David Metzenthen has written over thirty books for children and young people and has won many honours, including the 2010 winner CBCA Book of the Year Jarvis 2010, 2003 winner Victorian Premier’s Literary Awards prize for Young Adult Fiction Wildlight: A Journey, and the 2003 winner Queensland Premier’s Literary Awards Young Adult Book Boys of Blood and Bone.
His novels are often set in Australia, either in the past or present and often feature boys as the main character. He says of his writing:I write to give to my reader what I feel to be the most important things that I know or think about. I am interested in what we all seek in life, how we pursue happiness and fulfilment. I am a realist Australian writer who believes that place and landscape influence character and, because I care deeply about my country, I spend a lot of my writing time trying to show the ‘soul’ of the land of this place. I try to write simply, but I also try to present complex issues that face us all as we go about our lives. I love words and the way that good prose can be almost magical in its ability to convey deeply felt and complex meaning. I also believe I owe my readers the best, most entertaining work I can possible create.
He has gone to a different time and place for Augustin and the Hot Air Balloon which is set in France in 1783. Augustin, an eleven year old goatherder, is so poor and hungry that he might starve to death in the coming winter. When he sees the Montgolfier brothers’ balloon he decides to hitch a ride in the cane basket, so that he would be the first person ever in the whole world to fly and maybe land in another country where there was food, beds, and warm clothes for everyone. He knows that they are planning to put in a sheep, a duck and a rooster but he want to be the first human to make that journey.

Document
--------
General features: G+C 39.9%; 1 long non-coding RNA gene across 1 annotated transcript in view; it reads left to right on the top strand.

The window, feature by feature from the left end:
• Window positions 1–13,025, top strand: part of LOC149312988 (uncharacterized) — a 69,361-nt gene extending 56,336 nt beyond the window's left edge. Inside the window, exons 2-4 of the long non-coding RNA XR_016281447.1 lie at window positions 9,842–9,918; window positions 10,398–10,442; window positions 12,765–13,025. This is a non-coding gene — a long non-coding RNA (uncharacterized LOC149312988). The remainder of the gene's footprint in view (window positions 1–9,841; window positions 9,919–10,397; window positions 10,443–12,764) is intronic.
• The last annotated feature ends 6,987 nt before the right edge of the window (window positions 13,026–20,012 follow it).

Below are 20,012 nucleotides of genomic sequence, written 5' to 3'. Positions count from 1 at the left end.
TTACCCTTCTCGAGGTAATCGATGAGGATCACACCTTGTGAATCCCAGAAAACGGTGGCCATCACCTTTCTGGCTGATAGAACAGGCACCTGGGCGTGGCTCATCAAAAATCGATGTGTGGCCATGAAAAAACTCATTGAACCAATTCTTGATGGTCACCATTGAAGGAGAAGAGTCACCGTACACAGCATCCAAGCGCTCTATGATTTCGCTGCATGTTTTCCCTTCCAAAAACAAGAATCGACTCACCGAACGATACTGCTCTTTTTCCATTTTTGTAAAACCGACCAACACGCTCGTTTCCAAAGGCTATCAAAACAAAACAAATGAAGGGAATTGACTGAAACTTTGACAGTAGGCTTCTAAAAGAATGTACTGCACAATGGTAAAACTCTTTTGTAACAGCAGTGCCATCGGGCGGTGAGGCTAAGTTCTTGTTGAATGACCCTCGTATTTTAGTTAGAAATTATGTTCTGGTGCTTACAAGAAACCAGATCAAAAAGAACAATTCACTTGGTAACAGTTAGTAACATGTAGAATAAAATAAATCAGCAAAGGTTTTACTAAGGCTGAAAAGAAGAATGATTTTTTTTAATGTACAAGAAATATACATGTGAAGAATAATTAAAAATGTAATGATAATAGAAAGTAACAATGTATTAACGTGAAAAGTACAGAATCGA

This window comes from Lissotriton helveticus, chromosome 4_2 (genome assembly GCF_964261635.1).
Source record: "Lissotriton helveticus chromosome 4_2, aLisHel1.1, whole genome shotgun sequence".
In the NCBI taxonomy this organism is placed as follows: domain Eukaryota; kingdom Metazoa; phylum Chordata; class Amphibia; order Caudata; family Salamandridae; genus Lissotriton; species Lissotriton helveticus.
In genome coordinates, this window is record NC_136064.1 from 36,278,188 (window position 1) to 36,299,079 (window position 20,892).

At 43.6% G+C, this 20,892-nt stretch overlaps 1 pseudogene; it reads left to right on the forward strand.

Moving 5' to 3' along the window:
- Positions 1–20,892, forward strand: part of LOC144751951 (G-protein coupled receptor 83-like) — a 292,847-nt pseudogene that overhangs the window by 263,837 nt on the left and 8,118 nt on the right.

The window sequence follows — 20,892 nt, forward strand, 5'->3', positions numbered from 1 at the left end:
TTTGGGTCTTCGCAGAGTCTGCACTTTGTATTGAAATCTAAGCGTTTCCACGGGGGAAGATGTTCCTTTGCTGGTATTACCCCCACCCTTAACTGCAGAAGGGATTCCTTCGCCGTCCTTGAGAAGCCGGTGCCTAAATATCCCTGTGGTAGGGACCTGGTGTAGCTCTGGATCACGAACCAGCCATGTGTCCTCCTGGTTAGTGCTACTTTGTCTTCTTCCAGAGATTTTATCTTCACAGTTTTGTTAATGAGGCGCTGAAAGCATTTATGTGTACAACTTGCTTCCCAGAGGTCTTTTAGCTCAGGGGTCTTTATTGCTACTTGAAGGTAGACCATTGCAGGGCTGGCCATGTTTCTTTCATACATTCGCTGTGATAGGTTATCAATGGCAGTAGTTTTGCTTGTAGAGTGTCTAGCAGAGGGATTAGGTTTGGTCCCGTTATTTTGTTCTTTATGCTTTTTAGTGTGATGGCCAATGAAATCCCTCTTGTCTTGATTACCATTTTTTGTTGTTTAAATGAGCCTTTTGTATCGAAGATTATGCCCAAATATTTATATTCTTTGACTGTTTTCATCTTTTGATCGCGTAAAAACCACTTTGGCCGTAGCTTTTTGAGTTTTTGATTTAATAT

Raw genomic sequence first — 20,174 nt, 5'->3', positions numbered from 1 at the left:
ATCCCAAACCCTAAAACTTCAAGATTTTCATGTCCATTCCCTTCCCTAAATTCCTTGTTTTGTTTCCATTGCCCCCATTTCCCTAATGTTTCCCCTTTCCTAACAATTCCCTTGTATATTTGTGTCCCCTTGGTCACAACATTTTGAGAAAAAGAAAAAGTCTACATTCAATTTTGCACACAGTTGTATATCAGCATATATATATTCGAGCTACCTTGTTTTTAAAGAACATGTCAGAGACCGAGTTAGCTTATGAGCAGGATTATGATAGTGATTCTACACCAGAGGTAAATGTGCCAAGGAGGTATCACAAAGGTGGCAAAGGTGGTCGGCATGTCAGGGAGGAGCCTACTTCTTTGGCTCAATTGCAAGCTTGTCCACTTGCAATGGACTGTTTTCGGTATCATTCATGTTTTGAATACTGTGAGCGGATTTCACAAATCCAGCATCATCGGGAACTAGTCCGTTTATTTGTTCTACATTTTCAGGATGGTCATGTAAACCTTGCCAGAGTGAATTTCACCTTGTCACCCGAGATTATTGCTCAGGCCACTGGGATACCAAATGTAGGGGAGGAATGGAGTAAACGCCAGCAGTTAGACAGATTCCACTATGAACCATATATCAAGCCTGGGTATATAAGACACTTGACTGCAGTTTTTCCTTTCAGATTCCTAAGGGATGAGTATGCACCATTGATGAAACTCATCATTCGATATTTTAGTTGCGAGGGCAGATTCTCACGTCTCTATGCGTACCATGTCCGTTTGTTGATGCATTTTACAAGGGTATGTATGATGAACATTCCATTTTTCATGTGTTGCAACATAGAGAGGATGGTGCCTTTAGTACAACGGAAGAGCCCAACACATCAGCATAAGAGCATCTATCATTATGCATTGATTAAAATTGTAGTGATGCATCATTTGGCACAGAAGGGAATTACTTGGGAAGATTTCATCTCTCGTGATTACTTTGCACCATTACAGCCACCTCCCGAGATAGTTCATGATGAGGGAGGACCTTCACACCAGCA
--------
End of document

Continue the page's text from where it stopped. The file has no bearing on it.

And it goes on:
He succeeds in getting into the basket and fly away but he is flummoxed to discover another occupant – a blue-eyed girl, with golden hair, snow-white teeth and rose pink fingernails. This is Celine, a member of the Austrian nobility, whose mother is a close friend of Queen Marie Antoinette. And so the scene is set for a splendid adventure where two opposites, one privileged, pampered, and refined, the other poor, ignorant, used to foraging and living rough, must work together. Each has particular skills that will help them survive their journey, during which each develops and understanding of and regard for the other.
At the heading of each chapter Metzenthen recounts a short true story of the time which becomes the inspiration for the fiction that follows. This device cleverly contrasts reality with the imagined world of the two protagonists. The history never overwhelms the narrative but underpins it, enriching the primary purpose of showing how two unlikely people become friends. It is a lesson for writers in how to take an interesting historical fact and turn it into a spirited adventure. Young readers of this carefully crafted novel will get a deeper understanding of what led to the French Revolution while enjoying a lively story about an unexpected friendship.